Aggression as "organised hypocrisy"?: how the war on terrorism and hybrid threats challenge the Nuremberg legacy

Bachmann, Sascha and Kemp, Gerhard (2012) Aggression as "organised hypocrisy"?: how the war on terrorism and hybrid threats challenge the Nuremberg legacy. Windsor Yearbook of Access to Justice , Vol 30 (1). ISSN 0710-0841

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Abstract

Modern threats to international peace and security from so called “hybrid threats” such as cyber war, low intensity asymmetric conflict scenarios, global terrorism etc which involve a diverse and broad community of affected stakeholders involving both regional and international organisations/structures, also pose further questions for the existing legacy of Nuremberg. The (perhaps unsettling) question arises of whether our present concept of “war and peace”, with its legal pillars of the United Nations Charter’s Articles 2(4), 51, and the notion of the criminality of waging aggressive war based on the “legacy” of Nuremberg has not become outdated to respond to new threats arising in the 21st century. This article also serves to warn that one should not use the definition of aggression, adopted at the ICC Review Conference in Kampala in 2010, to repeat the most fundamental flaw of Nuremberg: ex post facto criminalisation of the (unlawful) use of force. A proper understanding of the “legacy of Nuremberg” and a cautious reading of the text of the ICC definition of aggression provide some markers for purposes of the debate on the impact of new threats to peace and security and the use of force in international law and politics.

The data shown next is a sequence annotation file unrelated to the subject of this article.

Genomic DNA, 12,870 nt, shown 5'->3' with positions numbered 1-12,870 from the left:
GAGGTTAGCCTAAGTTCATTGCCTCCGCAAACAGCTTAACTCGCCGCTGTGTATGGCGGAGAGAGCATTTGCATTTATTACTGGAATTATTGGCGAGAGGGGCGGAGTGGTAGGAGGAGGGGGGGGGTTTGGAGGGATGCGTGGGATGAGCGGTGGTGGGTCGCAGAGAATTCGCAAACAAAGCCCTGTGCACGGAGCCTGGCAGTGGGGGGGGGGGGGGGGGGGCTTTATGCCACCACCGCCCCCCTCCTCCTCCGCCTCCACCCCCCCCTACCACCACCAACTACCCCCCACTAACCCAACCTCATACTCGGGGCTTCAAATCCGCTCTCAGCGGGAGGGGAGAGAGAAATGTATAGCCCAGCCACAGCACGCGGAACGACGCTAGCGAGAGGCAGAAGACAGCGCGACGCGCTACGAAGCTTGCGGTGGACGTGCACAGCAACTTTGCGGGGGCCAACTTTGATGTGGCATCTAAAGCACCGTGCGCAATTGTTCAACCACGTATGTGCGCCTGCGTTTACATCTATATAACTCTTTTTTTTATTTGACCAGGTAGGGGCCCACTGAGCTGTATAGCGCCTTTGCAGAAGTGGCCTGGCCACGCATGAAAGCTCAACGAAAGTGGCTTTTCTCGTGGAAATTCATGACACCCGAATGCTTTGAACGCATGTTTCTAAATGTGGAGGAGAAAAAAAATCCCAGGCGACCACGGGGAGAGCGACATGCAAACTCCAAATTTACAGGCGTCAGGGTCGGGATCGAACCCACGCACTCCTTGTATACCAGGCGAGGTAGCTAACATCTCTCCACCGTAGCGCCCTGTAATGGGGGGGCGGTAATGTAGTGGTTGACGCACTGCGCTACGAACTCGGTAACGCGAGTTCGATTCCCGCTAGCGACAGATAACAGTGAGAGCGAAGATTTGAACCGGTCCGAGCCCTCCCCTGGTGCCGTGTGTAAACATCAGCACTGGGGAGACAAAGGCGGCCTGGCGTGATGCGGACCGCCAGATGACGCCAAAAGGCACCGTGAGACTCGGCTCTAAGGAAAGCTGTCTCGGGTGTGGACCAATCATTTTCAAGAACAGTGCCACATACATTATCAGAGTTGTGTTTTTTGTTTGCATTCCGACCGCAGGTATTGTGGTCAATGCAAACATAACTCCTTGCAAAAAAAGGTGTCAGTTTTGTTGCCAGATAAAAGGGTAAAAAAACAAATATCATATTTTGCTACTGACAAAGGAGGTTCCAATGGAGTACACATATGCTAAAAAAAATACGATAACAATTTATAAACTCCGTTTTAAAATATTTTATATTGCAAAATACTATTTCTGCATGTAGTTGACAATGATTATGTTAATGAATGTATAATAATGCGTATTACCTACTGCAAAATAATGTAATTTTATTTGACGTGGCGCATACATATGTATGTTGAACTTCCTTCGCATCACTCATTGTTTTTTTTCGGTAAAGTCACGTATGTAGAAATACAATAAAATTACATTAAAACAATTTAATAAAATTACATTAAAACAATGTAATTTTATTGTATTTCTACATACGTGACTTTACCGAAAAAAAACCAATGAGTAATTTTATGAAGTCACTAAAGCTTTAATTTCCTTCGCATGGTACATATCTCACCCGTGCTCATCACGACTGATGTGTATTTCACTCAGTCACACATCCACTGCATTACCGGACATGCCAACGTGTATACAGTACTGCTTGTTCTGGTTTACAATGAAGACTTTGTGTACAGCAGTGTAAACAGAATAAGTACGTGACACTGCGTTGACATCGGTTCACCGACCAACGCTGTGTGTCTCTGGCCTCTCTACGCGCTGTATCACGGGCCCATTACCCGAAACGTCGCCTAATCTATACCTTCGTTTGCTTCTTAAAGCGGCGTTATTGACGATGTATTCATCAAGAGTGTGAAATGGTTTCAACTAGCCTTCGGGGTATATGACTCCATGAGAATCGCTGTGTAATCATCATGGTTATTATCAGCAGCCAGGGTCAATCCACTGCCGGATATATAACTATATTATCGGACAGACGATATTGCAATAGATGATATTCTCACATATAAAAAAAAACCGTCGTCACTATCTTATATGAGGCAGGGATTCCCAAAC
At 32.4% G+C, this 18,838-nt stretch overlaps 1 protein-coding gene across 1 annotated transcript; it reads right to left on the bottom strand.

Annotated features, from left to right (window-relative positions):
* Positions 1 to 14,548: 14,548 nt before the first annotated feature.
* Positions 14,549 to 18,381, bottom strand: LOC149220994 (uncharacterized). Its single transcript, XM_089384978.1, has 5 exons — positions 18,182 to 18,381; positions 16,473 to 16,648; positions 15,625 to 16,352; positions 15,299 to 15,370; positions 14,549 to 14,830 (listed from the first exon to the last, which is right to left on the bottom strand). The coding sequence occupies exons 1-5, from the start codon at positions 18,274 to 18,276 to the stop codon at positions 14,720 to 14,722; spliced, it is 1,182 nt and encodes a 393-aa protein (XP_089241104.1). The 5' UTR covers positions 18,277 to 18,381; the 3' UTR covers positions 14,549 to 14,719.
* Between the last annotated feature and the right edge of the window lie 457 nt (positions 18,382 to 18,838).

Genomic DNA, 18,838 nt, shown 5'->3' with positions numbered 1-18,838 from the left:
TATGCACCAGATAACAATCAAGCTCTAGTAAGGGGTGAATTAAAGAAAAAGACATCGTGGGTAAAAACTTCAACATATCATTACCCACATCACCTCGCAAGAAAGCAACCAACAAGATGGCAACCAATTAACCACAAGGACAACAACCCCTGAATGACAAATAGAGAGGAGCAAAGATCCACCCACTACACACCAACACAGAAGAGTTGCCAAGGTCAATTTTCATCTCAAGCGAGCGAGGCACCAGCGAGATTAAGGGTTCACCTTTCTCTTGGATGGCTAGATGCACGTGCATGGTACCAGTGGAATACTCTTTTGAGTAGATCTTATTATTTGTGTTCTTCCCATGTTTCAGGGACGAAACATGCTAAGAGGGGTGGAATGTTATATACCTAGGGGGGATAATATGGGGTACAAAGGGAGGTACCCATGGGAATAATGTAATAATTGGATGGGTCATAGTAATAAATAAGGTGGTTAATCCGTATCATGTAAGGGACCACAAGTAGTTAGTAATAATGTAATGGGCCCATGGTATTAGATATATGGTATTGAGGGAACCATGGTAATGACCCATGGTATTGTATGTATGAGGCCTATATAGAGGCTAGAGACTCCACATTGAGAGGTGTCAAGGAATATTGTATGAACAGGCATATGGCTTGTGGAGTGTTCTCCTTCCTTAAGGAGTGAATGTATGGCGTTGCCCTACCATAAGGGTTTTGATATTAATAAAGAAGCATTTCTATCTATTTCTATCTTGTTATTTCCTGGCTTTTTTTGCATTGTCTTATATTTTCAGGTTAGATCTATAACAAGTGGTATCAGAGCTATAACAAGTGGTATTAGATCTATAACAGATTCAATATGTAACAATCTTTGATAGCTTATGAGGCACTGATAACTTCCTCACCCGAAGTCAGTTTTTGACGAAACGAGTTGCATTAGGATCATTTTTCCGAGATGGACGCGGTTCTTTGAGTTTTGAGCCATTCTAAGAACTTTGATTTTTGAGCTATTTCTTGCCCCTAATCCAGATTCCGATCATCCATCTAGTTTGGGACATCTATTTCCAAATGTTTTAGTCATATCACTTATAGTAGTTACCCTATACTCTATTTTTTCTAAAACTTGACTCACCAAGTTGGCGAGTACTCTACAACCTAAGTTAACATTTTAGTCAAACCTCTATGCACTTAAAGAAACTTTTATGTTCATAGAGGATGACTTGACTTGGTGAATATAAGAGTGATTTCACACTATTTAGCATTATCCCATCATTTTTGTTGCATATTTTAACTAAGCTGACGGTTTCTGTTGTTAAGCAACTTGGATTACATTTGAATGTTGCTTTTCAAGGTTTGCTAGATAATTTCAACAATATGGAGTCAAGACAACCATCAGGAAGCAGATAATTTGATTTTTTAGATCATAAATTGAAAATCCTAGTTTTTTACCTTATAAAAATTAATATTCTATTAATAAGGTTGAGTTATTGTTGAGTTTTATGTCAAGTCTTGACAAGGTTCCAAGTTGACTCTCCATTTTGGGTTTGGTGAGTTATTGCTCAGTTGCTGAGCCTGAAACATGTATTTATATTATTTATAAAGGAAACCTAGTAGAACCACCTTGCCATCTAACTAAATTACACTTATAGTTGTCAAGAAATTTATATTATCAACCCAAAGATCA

Item Type:Article
Keywords:Law of Armed Conflict, hybrid, Nuremberg Trials, Asymmetric Warfare, International Criminal Justice
Subjects:M Law > M130 Public International Law
Divisions:College of Social Science > Lincoln Law School
ID Code:6352
Deposited By:INVALID USER
Deposited On:28 Sep 2012 10:00
Last Modified:05 Dec 2013 00:00

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